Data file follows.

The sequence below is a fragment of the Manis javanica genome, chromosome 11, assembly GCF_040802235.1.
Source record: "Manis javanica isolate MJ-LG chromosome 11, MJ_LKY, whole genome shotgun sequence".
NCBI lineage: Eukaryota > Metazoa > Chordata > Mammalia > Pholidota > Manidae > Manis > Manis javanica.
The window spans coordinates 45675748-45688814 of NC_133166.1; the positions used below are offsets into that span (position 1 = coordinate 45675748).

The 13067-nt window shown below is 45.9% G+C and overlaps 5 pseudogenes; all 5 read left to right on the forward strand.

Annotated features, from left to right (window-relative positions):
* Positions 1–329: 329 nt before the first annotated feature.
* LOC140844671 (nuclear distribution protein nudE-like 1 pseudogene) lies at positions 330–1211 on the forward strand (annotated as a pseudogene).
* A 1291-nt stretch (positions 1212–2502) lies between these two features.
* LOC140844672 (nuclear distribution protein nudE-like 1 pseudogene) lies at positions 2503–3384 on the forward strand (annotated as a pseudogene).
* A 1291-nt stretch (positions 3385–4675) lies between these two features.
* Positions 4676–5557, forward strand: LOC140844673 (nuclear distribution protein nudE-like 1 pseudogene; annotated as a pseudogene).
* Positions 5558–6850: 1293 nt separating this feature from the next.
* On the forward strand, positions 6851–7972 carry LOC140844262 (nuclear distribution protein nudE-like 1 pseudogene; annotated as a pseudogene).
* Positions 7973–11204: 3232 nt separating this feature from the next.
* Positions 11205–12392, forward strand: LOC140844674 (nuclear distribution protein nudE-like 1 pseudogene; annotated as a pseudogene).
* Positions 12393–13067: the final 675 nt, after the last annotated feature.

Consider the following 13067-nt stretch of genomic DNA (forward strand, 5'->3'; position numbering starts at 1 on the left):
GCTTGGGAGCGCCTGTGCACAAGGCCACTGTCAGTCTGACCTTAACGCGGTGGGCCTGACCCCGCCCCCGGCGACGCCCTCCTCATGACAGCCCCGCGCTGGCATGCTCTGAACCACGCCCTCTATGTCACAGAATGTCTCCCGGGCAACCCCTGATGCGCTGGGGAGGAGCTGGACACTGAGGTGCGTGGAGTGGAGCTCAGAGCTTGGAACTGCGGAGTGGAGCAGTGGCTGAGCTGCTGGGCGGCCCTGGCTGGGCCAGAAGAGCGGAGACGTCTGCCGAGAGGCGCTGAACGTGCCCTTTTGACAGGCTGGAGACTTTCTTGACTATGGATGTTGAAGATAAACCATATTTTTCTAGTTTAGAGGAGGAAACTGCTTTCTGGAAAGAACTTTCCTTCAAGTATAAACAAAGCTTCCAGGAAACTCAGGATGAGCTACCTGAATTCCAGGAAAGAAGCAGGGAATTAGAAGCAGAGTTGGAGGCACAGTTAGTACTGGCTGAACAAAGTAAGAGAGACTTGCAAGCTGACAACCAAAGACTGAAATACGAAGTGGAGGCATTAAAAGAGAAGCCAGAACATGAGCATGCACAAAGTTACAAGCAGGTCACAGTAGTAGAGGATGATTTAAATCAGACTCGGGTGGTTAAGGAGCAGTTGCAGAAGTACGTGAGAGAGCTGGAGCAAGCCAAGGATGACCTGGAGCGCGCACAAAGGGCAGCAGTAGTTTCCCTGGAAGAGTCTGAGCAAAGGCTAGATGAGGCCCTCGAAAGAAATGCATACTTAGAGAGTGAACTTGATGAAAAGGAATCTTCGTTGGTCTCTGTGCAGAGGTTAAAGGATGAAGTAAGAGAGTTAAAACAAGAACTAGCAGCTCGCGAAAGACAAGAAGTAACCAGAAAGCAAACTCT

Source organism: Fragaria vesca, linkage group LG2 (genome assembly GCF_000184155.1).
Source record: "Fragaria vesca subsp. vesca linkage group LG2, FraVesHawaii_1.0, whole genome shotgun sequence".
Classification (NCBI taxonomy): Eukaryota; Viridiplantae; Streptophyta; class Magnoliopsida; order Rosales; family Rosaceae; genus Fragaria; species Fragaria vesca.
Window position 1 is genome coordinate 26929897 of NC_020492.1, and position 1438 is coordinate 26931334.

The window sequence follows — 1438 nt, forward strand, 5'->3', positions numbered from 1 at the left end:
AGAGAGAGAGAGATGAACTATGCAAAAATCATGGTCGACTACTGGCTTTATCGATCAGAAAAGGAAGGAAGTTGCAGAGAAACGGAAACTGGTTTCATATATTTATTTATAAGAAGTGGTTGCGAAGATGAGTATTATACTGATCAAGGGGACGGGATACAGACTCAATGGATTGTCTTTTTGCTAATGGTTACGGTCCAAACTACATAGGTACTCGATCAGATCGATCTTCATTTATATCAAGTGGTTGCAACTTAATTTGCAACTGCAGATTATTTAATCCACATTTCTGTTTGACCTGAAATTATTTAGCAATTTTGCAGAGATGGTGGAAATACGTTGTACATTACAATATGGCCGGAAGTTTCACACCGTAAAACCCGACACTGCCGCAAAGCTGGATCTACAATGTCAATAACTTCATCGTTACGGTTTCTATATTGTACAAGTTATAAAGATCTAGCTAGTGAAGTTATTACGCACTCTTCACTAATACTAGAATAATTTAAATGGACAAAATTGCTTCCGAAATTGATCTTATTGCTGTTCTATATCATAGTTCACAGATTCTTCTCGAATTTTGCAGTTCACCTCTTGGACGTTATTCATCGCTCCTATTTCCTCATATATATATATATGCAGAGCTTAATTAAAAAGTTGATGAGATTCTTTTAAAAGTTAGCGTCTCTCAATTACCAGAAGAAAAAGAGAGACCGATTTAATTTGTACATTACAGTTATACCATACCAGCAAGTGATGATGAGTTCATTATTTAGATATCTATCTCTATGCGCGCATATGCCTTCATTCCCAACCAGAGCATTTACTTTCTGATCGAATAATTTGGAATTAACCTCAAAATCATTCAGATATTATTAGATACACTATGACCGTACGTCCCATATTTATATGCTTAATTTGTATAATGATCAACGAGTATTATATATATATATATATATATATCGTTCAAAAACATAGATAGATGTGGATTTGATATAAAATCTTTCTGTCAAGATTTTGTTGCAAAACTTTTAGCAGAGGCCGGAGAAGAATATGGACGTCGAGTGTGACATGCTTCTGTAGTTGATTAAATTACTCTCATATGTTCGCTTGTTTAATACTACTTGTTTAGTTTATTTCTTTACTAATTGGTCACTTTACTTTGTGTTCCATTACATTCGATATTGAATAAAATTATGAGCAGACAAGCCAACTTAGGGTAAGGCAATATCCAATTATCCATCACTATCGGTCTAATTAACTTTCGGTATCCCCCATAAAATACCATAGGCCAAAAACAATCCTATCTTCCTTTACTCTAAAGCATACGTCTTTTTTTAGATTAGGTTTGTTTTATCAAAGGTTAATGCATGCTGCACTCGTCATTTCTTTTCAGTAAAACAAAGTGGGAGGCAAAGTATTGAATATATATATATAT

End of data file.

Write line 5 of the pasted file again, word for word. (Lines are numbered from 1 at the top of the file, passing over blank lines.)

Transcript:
The 13067-nt window shown below is 45.9% G+C and overlaps 5 pseudogenes; all 5 read left to right on the forward strand.